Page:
It wasn't easy, and he had some good fortune along the way, but Sergey Karjakin's resourcefulness and resilience enabled him to qualify for the finals of the World Cup and for next year's Candidates' tournament by defeating Pavel Eljanov 2.5-1.5 in the tiebreaker. Eljanov, whose overall play in the World Cup was probably the best of all 128 players, came extremely close to qualifying, but one narrow miss after another stopped him just short of the event's ultimate prize.
In the first g/25 Eljanov won an excellent game with the white pieces, but in the rematch Karjakin won an equally impressive win in his white game. Eljanov had more chances to hold than Karjakin, but in both cases the player with White kept up the pressure until his opponent cracked. In the g/10 battles, however, Karjakin saw Dame Fortune smile on him repeatedly. In the first game, Eljanov had a big advantage, but 42.h4? made it equal and 43.h5?? left him lost. Even after that he had a couple of subtle chances to save the game or at least make Karjakin's job a lot tougher, but without time to find these better moves Karjakin reeled in the point. Needing to win with the black pieces to stay alive, Eljanov somehow managed to outplay Karjakin and obtain a winning endgame, but he missed several wins and then stumbled into a threefold repetition. (The games, with my comments, are here.)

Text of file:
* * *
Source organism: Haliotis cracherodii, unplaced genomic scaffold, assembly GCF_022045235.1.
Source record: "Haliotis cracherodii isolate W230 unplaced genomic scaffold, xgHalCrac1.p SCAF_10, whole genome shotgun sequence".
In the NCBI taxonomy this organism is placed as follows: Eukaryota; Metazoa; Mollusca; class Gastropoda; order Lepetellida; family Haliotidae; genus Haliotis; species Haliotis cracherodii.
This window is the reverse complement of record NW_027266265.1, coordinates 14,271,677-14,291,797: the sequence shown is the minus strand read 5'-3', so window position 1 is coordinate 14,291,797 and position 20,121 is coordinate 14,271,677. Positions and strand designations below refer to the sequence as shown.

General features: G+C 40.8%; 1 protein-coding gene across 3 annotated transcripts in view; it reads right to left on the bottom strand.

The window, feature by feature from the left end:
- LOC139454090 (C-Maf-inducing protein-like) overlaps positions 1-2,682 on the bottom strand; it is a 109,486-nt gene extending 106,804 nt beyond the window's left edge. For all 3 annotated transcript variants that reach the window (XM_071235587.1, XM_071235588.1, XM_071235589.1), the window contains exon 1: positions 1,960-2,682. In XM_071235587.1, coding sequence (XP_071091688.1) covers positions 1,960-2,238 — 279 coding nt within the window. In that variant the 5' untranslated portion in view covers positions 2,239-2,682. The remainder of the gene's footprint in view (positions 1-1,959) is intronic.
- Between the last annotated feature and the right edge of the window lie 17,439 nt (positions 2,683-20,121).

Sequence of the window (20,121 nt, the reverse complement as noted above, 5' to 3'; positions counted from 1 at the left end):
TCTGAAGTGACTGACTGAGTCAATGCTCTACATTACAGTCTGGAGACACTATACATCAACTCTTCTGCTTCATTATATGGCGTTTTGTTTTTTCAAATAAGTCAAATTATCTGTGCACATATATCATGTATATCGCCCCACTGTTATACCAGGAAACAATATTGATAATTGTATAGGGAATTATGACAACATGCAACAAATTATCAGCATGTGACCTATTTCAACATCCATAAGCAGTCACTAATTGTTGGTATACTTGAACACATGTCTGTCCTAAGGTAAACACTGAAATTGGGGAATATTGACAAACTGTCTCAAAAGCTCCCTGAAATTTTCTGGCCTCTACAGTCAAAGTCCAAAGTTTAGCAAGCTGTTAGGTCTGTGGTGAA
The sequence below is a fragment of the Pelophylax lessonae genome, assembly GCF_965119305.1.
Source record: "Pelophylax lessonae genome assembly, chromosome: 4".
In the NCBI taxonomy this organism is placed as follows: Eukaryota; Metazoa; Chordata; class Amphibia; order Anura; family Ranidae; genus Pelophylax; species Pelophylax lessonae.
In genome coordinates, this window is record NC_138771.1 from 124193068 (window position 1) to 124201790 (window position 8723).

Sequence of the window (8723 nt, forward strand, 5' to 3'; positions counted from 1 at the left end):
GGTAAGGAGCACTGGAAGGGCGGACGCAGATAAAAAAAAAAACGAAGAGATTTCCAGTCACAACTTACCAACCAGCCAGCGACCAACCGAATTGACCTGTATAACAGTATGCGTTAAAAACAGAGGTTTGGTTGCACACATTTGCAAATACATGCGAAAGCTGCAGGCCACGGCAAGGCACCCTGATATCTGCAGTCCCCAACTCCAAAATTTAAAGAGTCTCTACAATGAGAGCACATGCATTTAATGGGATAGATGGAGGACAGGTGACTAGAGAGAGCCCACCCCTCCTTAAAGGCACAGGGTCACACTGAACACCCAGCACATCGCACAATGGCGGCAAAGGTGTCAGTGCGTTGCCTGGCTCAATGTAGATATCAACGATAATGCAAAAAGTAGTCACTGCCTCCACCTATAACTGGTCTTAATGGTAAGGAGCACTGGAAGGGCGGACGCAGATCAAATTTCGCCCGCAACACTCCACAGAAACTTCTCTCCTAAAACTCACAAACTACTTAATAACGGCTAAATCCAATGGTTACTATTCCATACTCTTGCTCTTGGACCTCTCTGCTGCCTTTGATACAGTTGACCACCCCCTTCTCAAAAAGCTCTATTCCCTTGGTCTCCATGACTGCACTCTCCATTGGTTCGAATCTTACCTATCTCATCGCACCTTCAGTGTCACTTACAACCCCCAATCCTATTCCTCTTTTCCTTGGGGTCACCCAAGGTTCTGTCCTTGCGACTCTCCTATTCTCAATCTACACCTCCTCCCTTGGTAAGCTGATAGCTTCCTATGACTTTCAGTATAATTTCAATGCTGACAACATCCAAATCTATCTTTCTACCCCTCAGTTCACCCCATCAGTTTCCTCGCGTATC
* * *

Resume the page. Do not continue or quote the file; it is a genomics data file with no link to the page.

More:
A huge pity for Eljanov, but sport can be cruel. Karjakin will meet Peter Svidler in the final, and while there's money and the title at stake both players have achieved their main competitive goal; namely, qualification to next year's Candidates' tournament. The other known candidates are Viswanathan Anand (for making it to the last world championship match), Hikaru Nakamura and Fabiano Caruana (both from the Grand Prix). I think the expected favorites to qualify by having the best average rating in 2015 are Veselin Topalov and Anish Giri, and that will leave one more player to be determined by the organizers of the Candidates' tournament (scheduled for March of 2016). As of this moment, the venue isn't yet known - or at least not publicly known, but standard operating procedure is for the host country (or at least the organizer's/sponsor's host country) to get the pick.
Anyway, that's off in the more distant future. First things first: the final match will be a best-of-four (rather than a best-of-two), to be followed if necessary by the same set of rapid tiebreakers. Tomorrow (today - Wednesday) is a rest day, and the match will begin on Thursday.